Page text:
“I think that if I had been doing this 10 years ago, I don’t think we would have been making as many of the right decisions,” he said. “Now we have realised what works: in a broadcast sense, in an events and hospitality sense, on the branding and how we market an event like this.
“All of these things have evolved over time and it is hard when you are first getting into a new business to make all the right decisions, so I really think we stand a better chance at this today than we would have ten years ago.”
During the last America’s Cup Coutts and Ellison tried to corral the teams into signing a framework agreement that would keep the Bermuda format for the next couple of Cup cycles. Now though he believes it could never have worked as well as he expects the new SailGP concept will do – for two main reasons.
“We knew five years ago that it needed a strong nationality component,” he said. “Larry feels really strongly that the racing needs to be close if it is going to be compelling. If the racing is spread out and one boat is much faster than another one, then it kind of destroys the racing.
“[With the America’s Cup teams] we would never have agreed a nationality rule in that format and they would never have agreed to go one-design. We would never have agreed a lot of the things we are doing now.
“What we have with SailGP an idea totally without any handcuffs on. This is a blank sheet of paper and making what we believe are the best business decisions based on our experience and what makes logical business sense.”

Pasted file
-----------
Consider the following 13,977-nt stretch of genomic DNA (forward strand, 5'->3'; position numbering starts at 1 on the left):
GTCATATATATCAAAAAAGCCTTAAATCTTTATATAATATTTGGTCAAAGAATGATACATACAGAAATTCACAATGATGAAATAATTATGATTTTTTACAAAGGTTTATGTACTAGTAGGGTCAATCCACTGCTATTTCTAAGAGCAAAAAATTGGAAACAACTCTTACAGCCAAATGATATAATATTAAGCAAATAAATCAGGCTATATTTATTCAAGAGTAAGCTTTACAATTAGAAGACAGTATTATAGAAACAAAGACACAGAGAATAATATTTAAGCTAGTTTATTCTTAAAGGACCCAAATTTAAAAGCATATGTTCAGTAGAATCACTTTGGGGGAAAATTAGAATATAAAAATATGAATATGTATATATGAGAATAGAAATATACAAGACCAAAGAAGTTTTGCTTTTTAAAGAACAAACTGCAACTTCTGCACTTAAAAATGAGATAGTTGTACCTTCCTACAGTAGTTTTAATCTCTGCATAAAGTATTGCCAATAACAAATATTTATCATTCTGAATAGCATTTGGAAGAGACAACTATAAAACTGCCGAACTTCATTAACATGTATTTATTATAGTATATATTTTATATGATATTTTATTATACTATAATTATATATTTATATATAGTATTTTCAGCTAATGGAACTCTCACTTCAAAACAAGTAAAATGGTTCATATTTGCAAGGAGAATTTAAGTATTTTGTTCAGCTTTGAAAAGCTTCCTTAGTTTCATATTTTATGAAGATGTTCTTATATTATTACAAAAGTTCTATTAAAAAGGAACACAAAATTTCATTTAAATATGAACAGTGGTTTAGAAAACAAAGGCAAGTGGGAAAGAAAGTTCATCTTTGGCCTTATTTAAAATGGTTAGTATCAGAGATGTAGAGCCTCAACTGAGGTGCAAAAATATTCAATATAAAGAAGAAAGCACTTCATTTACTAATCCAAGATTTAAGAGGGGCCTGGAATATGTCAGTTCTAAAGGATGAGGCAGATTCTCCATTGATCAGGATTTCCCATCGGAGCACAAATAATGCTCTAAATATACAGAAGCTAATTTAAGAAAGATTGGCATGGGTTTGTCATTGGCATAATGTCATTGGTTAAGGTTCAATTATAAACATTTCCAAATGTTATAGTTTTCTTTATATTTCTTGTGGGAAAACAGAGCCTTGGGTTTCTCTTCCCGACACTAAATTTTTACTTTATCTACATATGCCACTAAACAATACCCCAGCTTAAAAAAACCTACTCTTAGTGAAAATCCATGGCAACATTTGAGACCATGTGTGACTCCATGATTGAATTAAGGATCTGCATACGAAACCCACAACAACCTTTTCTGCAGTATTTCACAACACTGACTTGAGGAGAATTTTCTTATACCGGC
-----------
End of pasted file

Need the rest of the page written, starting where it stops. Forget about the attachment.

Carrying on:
Although they are each slightly different, the new SailGP F50 catamarans have been tightly equalised to the point where the fleet can to all intents and purposes be considered one-design from a performance and operational point of view.
Battery power will be used to drive the flight control system which will be managed by a ‘pilot’ crewmember using a small joystick. The two grinders in the crew will the supply power to control the massive sail plan which includes a gigantic hard-wing mainsail and a conventional soft-sail jib.
Another development is that the angle of attack of the rudder foils can now be dynamically controlled while racing, rather than set in advance as it was on the AC50s. This new functionality is expected to drive a significant performance improvement as well as making the boats somewhat safer to sail.
Coutts plans for the boats to continue to evolve technically as the new circuit matures and the sailors get more familiar with sailing the boats.
We want to keep the tech element evolving,” he said. “We didn’t want to have one design boats that are going to stagnate for the next ten years. Quite the opposite. We are going to keep evolving them and we are going to accelerate that development through our in-house design team.
“We might say for instance, what’s the best way to develop these boats to be able to race in a broader range of wind strengths? How do we make them faster in lighter winds? Well now we don’t have to say we can’t do that because we have a class rule sitting there stopping any development.